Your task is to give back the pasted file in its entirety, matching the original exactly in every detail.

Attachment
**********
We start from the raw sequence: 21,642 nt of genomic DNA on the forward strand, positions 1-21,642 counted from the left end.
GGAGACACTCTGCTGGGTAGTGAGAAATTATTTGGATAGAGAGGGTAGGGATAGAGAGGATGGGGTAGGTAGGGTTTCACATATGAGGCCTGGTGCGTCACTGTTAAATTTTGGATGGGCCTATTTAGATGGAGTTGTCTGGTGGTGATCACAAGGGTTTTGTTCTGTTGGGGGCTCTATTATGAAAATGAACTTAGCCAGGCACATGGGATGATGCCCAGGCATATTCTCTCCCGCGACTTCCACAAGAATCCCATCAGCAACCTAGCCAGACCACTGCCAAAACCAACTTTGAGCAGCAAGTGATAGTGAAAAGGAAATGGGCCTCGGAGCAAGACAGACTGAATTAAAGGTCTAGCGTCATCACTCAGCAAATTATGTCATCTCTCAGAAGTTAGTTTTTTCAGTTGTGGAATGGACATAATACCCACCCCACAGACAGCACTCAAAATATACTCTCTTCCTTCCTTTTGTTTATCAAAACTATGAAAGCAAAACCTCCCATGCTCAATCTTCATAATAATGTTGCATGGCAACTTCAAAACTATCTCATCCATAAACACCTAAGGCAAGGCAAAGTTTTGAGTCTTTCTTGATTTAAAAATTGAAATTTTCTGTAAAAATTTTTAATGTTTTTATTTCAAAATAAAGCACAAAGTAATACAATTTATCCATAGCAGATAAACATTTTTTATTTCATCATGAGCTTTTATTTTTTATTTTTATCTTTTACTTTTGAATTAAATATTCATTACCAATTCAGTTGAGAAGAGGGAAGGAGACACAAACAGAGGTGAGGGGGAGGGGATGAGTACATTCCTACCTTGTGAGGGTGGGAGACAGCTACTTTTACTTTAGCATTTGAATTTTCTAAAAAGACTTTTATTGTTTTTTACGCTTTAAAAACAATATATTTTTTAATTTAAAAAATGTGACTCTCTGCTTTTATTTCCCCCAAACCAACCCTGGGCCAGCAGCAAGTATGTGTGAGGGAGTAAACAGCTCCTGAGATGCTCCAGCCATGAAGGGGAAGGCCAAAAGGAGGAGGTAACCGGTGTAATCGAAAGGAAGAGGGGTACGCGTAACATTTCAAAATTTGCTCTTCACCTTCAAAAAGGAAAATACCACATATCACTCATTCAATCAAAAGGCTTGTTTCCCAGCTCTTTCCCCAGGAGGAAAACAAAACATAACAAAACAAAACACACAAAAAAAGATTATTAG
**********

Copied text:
We start from the raw sequence: 21,642 nt of genomic DNA on the forward strand, positions 1-21,642 counted from the left end.
GGAGACACTCTGCTGGGTAGTGAGAAATTATTTGGATAGAGAGGGTAGGGATAGAGAGGATGGGGTAGGTAGGGTTTCACATATGAGGCCTGGTGCGTCACTGTTAAATTTTGGATGGGCCTATTTAGATGGAGTTGTCTGGTGGTGATCACAAGGGTTTTGTTCTGTTGGGGGCTCTATTATGAAAATGAACTTAGCCAGGCACATGGGATGATGCCCAGGCATATTCTCTCCCGCGACTTCCACAAGAATCCCATCAGCAACCTAGCCAGACCACTGCCAAAACCAACTTTGAGCAGCAAGTGATAGTGAAAAGGAAATGGGCCTCGGAGCAAGACAGACTGAATTAAAGGTCTAGCGTCATCACTCAGCAAATTATGTCATCTCTCAGAAGTTAGTTTTTTCAGTTGTGGAATGGACATAATACCCACCCCACAGACAGCACTCAAAATATACTCTCTTCCTTCCTTTTGTTTATCAAAACTATGAAAGCAAAACCTCCCATGCTCAATCTTCATAATAATGTTGCATGGCAACTTCAAAACTATCTCATCCATAAACACCTAAGGCAAGGCAAAGTTTTGAGTCTTTCTTGATTTAAAAATTGAAATTTTCTGTAAAAATTTTTAATGTTTTTATTTCAAAATAAAGCACAAAGTAATACAATTTATCCATAGCAGATAAACATTTTTTATTTCATCATGAGCTTTTATTTTTTATTTTTATCTTTTACTTTTGAATTAAATATTCATTACCAATTCAGTTGAGAAGAGGGAAGGAGACACAAACAGAGGTGAGGGGGAGGGGATGAGTACATTCCTACCTTGTGAGGGTGGGAGACAGCTACTTTTACTTTAGCATTTGAATTTTCTAAAAAGACTTTTATTGTTTTTTACGCTTTAAAAACAATATATTTTTTAATTTAAAAAATGTGACTCTCTGCTTTTATTTCCCCCAAACCAACCCTGGGCCAGCAGCAAGTATGTGTGAGGGAGTAAACAGCTCCTGAGATGCTCCAGCCATGAAGGGGAAGGCCAAAAGGAGGAGGTAACCGGTGTAATCGAAAGGAAGAGGGGTACGCGTAACATTTCAAAATTTGCTCTTCACCTTCAAAAAGGAAAATACCACATATCACTCATTCAATCAAAAGGCTTGTTTCCCAGCTCTTTCCCCAGGAGGAAAACAAAACATAACAAAACAAAACACACAAAAAAAGATTATTAG